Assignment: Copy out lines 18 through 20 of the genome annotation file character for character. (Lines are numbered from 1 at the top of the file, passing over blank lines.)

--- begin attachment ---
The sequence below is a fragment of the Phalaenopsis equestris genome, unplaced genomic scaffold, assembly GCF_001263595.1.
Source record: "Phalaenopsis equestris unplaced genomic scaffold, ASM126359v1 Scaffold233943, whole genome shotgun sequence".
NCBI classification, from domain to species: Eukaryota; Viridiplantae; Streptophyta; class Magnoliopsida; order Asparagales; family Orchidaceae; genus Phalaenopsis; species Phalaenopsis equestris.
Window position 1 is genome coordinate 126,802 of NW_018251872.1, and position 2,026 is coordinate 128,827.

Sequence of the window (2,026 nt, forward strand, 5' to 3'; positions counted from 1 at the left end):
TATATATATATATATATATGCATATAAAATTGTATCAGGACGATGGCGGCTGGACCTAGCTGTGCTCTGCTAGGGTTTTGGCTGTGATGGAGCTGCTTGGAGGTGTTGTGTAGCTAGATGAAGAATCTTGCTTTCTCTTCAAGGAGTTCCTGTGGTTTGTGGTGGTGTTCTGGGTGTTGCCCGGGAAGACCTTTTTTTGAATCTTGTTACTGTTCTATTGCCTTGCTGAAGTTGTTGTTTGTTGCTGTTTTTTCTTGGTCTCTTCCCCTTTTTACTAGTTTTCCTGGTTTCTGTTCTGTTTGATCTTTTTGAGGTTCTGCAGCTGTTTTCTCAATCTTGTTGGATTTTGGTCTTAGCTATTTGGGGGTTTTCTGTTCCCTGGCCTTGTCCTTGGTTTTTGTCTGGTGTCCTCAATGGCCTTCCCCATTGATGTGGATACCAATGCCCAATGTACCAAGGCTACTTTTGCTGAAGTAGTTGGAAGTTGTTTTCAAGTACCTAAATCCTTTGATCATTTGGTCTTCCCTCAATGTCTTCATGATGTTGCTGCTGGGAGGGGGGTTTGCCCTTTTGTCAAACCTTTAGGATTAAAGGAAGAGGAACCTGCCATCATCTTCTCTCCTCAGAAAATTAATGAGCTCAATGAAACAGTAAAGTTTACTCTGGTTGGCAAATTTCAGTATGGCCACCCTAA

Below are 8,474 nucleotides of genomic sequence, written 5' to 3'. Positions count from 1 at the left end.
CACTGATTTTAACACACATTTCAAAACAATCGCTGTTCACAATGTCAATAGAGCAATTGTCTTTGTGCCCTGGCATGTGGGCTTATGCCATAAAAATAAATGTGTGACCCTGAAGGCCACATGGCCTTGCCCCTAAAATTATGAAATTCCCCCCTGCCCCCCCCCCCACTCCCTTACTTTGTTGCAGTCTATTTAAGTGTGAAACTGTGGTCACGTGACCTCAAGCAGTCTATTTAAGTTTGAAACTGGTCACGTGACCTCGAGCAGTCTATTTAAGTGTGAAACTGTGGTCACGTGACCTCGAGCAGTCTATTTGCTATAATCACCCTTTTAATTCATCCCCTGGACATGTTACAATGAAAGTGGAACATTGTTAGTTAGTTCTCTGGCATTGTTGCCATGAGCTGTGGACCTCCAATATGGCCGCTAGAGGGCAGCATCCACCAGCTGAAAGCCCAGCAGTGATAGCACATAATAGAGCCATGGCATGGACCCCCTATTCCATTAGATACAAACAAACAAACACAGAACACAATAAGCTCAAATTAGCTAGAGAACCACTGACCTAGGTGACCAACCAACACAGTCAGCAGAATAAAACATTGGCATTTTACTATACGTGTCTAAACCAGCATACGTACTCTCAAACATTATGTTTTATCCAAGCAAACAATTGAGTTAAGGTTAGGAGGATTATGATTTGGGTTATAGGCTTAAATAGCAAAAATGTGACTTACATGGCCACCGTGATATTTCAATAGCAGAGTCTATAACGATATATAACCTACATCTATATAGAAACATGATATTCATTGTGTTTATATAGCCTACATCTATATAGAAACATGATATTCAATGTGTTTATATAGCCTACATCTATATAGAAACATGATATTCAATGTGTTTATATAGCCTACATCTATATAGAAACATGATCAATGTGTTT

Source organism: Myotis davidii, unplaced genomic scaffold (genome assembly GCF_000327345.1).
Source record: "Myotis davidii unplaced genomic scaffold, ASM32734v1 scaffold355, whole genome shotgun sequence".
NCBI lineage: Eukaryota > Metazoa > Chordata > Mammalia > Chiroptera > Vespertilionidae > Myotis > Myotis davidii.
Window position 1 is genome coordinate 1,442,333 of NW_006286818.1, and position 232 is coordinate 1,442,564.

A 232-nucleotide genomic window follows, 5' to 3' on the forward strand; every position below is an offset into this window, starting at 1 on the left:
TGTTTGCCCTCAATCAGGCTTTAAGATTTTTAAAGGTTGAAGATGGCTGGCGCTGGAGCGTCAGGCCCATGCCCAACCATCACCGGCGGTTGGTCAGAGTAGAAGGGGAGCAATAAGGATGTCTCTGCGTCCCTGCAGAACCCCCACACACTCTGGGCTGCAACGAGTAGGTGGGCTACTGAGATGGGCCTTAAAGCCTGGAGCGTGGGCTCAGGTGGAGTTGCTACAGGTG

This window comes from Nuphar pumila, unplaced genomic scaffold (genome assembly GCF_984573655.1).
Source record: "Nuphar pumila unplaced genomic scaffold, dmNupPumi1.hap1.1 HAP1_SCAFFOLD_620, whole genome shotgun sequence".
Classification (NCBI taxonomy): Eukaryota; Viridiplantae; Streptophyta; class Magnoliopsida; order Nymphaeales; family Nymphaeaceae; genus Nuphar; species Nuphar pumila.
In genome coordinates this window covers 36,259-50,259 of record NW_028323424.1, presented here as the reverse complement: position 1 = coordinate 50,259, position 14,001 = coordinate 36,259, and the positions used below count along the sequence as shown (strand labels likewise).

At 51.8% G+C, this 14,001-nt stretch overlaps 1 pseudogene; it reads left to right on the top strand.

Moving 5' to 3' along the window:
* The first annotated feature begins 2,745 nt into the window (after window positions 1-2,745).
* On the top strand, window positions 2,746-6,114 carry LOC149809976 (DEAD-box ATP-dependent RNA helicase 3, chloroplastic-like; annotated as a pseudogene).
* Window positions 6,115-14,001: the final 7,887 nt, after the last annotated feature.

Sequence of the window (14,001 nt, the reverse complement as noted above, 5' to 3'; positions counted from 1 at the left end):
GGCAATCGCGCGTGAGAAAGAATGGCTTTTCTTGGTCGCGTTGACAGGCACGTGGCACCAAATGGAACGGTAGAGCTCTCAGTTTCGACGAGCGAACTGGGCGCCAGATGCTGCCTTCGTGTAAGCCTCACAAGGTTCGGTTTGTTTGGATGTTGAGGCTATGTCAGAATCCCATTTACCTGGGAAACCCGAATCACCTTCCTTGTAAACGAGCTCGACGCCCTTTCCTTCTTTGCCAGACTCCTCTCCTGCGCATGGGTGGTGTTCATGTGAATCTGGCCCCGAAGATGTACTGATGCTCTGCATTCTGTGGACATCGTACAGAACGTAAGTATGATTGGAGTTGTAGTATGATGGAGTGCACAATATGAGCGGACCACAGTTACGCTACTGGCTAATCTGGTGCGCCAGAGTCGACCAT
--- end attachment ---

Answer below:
In genome coordinates this window covers 36,259-50,259 of record NW_028323424.1, presented here as the reverse complement: position 1 = coordinate 50,259, position 14,001 = coordinate 36,259, and the positions used below count along the sequence as shown (strand labels likewise).

At 51.8% G+C, this 14,001-nt stretch overlaps 1 pseudogene; it reads left to right on the top strand.

Moving 5' to 3' along the window: